ment of the line, he was called by the July Revo­

lution of 1830 to a place of importance at Paris.

An adherent of the liberalism of the period, he

sought to found a Church based on reason rather

than on Rome, retaining, for the moat part, the

forma of Roman Catholic ritual, yet changing their

meaning and rendering them patriotic in tendency.

His theological education was but superficial, and

it is clear that at first he was rationalistic and

later pantheistic in tendency, while he preserved

traces of the cult of Reason in the sense that term

bore during the French Revolution. Chltel soon won

a considerable following is his movement for re­

form, and is 1831 he was able to announce the

establishment of the Aglise catholique frangaise, a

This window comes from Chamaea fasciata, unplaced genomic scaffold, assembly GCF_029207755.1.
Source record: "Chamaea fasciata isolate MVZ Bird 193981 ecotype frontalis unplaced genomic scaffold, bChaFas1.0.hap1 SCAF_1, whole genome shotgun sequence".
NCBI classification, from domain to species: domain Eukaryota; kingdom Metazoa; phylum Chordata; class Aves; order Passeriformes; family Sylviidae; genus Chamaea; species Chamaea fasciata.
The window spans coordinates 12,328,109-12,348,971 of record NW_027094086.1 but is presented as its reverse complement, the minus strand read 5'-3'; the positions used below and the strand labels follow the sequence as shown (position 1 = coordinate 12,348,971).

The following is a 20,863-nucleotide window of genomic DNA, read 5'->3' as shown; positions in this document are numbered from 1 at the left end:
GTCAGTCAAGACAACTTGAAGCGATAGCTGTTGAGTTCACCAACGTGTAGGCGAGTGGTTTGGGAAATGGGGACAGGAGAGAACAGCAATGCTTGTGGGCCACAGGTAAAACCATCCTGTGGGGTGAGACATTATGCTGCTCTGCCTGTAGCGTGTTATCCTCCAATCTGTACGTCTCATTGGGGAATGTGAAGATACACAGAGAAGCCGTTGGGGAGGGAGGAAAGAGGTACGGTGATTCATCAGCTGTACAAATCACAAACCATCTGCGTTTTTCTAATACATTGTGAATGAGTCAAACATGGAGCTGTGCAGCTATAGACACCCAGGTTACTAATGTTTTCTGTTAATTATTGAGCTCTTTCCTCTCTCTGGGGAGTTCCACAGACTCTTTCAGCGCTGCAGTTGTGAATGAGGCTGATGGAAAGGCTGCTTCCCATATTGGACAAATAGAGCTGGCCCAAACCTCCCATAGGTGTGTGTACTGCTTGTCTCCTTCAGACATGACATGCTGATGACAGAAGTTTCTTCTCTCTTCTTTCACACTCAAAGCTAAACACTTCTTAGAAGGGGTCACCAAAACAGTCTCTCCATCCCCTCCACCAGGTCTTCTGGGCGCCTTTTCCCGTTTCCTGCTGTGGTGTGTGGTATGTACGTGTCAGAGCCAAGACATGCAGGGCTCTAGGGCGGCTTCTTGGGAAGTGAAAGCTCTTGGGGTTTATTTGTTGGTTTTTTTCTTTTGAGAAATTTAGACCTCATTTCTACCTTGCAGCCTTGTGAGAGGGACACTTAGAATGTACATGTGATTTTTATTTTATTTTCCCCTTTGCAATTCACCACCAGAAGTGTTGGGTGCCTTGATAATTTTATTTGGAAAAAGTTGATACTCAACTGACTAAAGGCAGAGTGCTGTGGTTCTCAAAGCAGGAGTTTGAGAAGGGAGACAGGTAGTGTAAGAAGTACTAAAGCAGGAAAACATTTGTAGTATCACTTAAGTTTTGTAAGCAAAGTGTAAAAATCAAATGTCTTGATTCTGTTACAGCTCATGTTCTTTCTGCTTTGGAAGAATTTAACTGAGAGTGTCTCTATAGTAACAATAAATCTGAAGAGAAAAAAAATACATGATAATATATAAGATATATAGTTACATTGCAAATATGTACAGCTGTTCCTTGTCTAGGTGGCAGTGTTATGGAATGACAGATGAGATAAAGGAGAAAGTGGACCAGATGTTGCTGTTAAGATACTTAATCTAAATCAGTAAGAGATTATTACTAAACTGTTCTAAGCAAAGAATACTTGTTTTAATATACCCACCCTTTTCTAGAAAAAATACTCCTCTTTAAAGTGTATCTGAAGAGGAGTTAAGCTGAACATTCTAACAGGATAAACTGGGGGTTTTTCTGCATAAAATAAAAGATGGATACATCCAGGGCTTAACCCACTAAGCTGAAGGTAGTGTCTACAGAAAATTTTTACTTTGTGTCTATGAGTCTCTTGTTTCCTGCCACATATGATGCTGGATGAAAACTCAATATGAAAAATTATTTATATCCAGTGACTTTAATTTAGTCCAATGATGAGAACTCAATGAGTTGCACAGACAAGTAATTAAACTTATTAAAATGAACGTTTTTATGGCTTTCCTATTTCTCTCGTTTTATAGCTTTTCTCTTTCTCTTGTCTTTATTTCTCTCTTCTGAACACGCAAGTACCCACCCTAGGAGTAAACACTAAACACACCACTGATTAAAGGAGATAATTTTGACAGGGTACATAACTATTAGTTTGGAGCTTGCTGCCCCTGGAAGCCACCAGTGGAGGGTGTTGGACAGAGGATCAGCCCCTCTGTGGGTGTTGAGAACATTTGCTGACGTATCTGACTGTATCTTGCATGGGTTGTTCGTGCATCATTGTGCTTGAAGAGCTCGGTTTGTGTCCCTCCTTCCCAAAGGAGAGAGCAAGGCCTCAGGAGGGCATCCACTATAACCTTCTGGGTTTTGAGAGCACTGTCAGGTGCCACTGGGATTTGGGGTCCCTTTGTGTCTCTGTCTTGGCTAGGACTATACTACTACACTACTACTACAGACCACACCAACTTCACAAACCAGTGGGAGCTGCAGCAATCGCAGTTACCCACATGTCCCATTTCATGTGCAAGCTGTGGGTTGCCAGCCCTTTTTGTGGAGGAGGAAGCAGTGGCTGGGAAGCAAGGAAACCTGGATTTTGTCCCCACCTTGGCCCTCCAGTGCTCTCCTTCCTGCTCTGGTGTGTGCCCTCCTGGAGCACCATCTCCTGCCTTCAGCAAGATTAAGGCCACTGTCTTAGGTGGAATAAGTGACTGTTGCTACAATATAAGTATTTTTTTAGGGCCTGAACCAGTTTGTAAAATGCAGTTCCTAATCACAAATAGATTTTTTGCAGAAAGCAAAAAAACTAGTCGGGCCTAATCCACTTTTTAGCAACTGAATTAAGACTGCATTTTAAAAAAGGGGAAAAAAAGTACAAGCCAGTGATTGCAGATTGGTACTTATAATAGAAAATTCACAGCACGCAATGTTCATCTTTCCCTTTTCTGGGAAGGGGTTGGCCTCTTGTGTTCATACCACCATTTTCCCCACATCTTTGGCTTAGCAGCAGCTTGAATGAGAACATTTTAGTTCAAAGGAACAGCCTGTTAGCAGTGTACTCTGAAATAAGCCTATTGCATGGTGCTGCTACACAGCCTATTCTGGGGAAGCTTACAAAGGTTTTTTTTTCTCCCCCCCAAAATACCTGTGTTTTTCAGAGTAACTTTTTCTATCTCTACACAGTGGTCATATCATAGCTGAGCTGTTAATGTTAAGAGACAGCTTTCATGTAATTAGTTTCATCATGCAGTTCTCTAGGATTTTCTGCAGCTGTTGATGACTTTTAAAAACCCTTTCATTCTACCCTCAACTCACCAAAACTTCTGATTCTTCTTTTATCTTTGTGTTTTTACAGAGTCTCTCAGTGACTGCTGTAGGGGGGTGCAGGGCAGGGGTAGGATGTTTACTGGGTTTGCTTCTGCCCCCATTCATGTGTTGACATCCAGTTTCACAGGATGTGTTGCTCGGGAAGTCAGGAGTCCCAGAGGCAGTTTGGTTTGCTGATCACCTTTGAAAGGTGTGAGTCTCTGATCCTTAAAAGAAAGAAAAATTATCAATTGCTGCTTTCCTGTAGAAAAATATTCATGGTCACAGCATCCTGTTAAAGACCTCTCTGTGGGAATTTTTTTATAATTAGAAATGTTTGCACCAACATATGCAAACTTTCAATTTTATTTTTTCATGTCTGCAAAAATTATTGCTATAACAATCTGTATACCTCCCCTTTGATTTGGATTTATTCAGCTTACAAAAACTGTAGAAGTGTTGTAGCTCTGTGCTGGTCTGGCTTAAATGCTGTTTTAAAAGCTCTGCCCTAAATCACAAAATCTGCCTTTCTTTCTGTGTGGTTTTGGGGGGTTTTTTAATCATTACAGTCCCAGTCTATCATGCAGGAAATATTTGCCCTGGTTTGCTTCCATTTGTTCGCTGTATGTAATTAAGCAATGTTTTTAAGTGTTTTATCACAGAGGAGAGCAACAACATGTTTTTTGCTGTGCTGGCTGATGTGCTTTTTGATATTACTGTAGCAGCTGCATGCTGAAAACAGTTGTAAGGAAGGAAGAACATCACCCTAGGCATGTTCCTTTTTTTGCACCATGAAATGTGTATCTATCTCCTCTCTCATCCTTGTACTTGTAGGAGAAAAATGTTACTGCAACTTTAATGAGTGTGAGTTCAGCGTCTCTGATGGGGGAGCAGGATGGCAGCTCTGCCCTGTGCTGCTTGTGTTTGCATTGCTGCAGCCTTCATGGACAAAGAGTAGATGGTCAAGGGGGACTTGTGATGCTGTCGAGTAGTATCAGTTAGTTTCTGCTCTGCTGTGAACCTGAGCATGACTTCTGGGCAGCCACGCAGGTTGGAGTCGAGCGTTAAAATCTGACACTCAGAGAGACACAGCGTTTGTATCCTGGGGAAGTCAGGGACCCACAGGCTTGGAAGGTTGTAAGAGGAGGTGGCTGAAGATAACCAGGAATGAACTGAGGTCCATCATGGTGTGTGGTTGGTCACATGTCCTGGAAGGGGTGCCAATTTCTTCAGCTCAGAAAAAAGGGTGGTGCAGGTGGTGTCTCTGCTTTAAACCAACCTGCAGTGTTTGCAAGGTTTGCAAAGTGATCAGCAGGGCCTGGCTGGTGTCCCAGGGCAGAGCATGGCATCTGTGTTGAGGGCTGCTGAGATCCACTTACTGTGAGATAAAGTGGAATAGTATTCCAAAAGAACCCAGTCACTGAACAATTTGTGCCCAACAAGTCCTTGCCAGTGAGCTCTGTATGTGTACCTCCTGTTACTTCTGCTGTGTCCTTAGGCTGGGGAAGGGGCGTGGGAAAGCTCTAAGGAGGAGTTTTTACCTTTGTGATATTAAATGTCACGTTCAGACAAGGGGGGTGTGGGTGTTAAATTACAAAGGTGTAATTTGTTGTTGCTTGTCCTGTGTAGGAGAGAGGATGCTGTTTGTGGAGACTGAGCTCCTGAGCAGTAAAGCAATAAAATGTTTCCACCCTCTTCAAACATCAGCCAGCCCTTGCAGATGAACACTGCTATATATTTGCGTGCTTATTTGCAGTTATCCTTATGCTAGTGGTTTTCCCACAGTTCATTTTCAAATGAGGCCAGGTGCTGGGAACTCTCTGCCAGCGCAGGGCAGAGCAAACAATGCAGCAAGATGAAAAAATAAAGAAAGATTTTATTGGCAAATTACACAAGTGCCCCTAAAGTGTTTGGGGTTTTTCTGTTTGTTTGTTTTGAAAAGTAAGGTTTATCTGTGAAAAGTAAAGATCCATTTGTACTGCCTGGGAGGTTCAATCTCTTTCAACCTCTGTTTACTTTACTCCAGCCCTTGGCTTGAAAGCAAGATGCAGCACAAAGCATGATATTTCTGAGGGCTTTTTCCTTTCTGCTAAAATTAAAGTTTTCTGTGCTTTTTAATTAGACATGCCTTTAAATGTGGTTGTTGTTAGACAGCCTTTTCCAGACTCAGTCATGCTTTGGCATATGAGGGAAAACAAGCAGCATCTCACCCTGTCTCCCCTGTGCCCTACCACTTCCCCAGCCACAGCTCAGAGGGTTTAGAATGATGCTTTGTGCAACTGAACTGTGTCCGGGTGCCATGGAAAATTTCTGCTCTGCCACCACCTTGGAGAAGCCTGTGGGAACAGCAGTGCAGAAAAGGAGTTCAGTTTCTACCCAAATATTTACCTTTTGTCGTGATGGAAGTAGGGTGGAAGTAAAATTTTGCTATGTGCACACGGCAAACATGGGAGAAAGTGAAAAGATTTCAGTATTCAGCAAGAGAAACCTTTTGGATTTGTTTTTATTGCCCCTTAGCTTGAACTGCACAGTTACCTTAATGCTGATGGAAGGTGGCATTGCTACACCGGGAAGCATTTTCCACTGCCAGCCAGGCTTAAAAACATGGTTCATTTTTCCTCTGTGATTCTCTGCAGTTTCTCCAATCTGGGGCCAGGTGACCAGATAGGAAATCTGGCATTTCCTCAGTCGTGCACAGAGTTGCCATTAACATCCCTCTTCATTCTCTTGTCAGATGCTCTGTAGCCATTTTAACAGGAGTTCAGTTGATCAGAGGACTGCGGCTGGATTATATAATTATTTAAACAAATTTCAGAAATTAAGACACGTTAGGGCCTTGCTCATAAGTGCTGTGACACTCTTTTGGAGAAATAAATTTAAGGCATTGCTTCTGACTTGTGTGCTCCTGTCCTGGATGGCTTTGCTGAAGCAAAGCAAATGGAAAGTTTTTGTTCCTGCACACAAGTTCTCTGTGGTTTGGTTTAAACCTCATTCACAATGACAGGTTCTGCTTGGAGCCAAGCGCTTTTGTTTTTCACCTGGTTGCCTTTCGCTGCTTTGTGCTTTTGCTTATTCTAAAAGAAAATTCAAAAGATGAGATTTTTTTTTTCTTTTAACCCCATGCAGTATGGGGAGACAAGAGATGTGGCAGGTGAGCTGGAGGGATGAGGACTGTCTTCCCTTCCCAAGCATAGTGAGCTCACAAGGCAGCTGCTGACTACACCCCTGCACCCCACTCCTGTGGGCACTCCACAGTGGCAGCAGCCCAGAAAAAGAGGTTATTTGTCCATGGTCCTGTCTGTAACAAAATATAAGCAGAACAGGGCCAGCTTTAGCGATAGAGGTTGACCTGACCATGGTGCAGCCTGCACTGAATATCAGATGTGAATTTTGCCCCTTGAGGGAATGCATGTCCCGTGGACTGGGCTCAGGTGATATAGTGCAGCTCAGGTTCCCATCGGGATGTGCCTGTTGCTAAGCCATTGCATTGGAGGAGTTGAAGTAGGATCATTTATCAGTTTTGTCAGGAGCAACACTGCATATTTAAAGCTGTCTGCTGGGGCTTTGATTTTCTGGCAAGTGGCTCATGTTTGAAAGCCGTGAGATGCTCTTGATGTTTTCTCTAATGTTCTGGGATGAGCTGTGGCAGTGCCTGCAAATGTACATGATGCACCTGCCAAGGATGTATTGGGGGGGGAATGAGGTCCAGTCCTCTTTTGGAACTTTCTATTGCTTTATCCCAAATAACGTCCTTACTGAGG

temple for several thousand persons being erected

at Paris in the Faubourg St. Martin two years

later. On the high altar was a representation of

Reason in the form of a woman who supported

another holding a crone and typifying Religion,

while near them was a lion as a symbol of the

strength of Reason. The sides of the altar were

adorned with pictures of Ftnelon and St. Vincent de

Paul, with the words gloire and patrie. The service

had the form of a mesa; feasts were celebrated in

honor of great men, especially Frenchmen; and

at Christmas ChAtel himself was honored as a

" reformer " by the side of Christ. About 1837

the community reached its height, although the

majority of its adherents were confined to Paris,

but in 1842 it came to an end. The government

of Louis Philippe favored it at first, but later be­

came hostile to it. Chatel long survived the